Navicat is a GUI database tool. I used to use CocoaMySQL, and YourSQL and such on Mac, but YourSQL doesn't seem to work these days, and CocoaMySQL seems out of date, and I think wasn't under development anymore(?). Navicat, while a commercial product, has been rock solid, and I've found to be quite useful. Admittedly, I use it a lot of simple browsing, simple queries and value changes, etc., but the dependability and quality of it have kept it in my tool chest (and got me to buy it). One other nice thing here is that while it has a real Mac UI, it is a tool also available on Linux and Windows.


Acorn is a slick, simple new image editor by Gus Mueller of Flying Meat Software (likely better known for VoodooPad). It's extremely fast to load up, and I'm finding it's my top pick to do things like saving images in another format (if they aren't in my Lightroom library - otherwise I use Lightroom), make minor tweaks, crops, etc. The speed is one of the best things - it launches super fast, and is very fast to use, so it's an excellent tool for quick work. Interesting note: you can write plugins in Python or Objective-C.

Pack Rat

I use 37 Signals Backpack extensively. It's my GTD system, and I keep tons of notes and information I need in it. Backpack's web interface is somewhat slow, especially if you switch between various pages a lot (and don't want to keep said pages in lots of browser tabs). I have a half completed AIR app to be my Backpack client, but Pack Rat seems to be the ticket now. It has synchronization, offline editing, and so on. I am sold, and have essentially not used my browser for Backpack since.

Panic Sans font

Last, but certainly not least, is the Panic Sans font. This is a fixed width font, great for coding. I've been using the Bitstream Vera Sans Mono font for quite some time, but Duncan's recent post about this discovered a few new ones. Panic Sans is actually a font found inside the Coda app's package. It's very similar to Bitstream Vera Sans Mono, but slightly nicer. Duncan's post has good info in that particular post, but also see some of his followup posts on the subject.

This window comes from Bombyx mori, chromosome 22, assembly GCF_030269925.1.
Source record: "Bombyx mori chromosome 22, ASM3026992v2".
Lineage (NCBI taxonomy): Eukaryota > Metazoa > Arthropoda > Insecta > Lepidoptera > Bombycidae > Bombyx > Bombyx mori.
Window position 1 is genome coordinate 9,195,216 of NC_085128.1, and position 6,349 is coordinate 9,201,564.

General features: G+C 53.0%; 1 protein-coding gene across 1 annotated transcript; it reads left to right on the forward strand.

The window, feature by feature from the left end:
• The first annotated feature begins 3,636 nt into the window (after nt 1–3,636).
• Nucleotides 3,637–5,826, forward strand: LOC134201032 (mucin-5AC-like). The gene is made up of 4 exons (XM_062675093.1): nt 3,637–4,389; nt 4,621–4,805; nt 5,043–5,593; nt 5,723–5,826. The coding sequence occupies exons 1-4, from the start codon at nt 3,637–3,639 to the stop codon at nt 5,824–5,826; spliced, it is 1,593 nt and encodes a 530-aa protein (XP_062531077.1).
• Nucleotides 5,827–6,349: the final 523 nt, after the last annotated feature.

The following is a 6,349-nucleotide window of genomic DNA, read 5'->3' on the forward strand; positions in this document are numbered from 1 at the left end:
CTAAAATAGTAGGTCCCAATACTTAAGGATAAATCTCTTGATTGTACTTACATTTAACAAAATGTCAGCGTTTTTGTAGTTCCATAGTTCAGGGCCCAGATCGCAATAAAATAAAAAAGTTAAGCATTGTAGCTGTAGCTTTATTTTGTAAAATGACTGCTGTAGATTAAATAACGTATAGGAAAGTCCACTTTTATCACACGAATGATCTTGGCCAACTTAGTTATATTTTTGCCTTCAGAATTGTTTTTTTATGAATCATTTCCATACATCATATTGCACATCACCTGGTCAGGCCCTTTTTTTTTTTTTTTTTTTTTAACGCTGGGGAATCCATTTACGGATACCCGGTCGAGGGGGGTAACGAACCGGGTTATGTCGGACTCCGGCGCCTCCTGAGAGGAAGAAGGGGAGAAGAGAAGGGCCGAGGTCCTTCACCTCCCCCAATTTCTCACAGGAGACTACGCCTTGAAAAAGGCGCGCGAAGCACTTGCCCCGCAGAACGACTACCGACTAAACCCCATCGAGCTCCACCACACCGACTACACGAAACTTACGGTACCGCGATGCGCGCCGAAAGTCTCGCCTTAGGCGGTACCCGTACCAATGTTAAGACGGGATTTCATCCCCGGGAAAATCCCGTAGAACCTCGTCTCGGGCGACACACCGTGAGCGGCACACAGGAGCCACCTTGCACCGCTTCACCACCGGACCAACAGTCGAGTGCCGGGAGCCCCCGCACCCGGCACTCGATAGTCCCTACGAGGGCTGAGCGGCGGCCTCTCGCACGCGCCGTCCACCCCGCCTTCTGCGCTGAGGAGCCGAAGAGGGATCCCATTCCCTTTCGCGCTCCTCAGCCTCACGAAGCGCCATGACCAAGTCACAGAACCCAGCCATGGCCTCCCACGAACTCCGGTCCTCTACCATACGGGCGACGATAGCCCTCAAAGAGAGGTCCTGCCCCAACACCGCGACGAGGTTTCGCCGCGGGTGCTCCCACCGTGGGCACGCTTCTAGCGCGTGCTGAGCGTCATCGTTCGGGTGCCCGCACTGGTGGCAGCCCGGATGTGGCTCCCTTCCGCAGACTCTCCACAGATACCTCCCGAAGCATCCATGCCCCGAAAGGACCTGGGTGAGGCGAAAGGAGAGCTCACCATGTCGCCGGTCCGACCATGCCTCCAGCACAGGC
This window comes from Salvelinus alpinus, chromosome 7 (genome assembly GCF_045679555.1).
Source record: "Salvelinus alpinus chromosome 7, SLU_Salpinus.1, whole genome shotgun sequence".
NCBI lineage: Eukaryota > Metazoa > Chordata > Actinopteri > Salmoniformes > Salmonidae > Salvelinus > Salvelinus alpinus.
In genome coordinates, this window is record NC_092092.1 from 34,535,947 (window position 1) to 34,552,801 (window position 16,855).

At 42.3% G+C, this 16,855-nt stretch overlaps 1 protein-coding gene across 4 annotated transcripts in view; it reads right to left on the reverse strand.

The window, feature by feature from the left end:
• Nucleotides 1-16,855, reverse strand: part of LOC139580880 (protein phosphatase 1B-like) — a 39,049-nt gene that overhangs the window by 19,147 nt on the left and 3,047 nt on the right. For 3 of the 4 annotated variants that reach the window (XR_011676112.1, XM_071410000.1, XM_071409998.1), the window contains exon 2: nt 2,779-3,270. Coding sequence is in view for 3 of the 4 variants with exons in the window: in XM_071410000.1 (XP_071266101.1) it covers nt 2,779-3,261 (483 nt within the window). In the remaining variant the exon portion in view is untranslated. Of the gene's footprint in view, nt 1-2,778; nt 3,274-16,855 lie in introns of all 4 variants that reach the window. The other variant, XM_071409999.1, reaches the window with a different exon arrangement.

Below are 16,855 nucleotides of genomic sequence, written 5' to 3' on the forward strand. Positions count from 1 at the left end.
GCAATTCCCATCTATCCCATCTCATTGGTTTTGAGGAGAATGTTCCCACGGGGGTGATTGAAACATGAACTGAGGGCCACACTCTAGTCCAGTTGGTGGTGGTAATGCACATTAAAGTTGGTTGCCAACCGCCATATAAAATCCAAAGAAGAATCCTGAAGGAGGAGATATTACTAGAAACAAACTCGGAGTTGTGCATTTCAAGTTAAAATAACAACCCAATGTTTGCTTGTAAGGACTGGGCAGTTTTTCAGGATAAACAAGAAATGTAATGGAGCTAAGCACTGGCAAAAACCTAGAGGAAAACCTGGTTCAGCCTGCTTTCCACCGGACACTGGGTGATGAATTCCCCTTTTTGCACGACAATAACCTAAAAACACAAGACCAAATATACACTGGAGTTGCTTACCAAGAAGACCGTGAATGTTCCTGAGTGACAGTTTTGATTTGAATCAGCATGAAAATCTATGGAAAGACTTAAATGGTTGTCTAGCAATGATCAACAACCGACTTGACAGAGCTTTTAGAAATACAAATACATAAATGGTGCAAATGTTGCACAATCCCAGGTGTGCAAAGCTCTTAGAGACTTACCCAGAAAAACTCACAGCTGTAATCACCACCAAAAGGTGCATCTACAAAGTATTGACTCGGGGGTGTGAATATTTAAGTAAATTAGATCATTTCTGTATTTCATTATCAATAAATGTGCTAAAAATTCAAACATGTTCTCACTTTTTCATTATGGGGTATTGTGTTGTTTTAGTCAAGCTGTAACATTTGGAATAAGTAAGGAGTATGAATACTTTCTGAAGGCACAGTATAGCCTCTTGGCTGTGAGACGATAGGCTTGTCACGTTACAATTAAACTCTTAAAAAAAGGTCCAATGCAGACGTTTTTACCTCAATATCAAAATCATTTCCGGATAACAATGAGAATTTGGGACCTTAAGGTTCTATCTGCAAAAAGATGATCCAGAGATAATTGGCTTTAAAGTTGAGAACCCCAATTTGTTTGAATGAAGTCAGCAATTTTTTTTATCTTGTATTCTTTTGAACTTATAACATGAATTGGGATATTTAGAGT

What's new in your tool chest?

07 November 2007

lselect: great Finder toolbar addition

lselect is a really handy Finder toolbar addition. It lets you select files, in Finder, using globs, just as you would on the command line. On the lselect page, if you download the "lselect-toolbar-app.zip", expand that somewhere (e.g. where they suggest on the web page), then drag it up to your Finder's toolbar to add it. Now, wherever you are in Finder, if you click this new toolbar button, it'll show you a dialog that lets you type in a glob pattern, and will then select all the files in your current location based on that glob. Pretty slick.

05 November 2007

WBC Champ Makes More Coffee Than Espresso - What's Happening?!

In Jimseven's (aka James Hoffman) latest blog entry, he says that he makes very little espresso these days in comparison to how much Chemex or press coffee he makes. This caught my attention as he's mentioned the Chemex a lot. I of course take note, given that this guy (jimseven is James Hoffman) is the 2007 World Barista Champion. Not that baristas don't make "regular coffee", but the WBC is all about espresso, and so on.

I like experimenting, and am tempted to get a Chemex just to see, but it seems almost every time I drink "coffee", it is rarely enjoyable (of course most espresso from cafes here in the US at least sucks as well). The other thing that is a big discussion in the coffee world these days is the Clover machine, which is basically sort of like an espresso machine, but for coffee, in that it makes one cup of coffee at a time, with grounds made separately, measured precisely, and so on. Some of the higher end coffee houses are getting them (Ritual in SF had one when I was there a few weeks ago, so I got to see it in person ;-) They are also a machine you can put on the net, and you can have it track all the coffees you make, as well as program it with various settings so you can just say, make a #3, which you know is all the settings you use with a particular coffee, etc. I think the machines cost several thousand bucks, so they aren't likely a home machine (and they may require a water connection). Of course Mark Prince of CoffeeGeek doesn't really like Clover coffee, for many of the same reasons I tend to not like coffee in general, which is that he claims it has almost no "body".

That's like coffee in general for me, in that espresso is this complete mouth experience, in that it has real density to it, and does all sorts of things to your tongue, much in the same way wines do, etc. Maybe I've just had too few good cups of "coffee", but coffee usually just winds up tasting like flavored brown water to me, as opposed to a liquid in its own category.

Note, I mean no offense at any of this, as one thing I love about the coffee world is the range of different preparations and opinions on what is great, etc. So, any of you espresso lovers out there, should I bother trying a Chemex?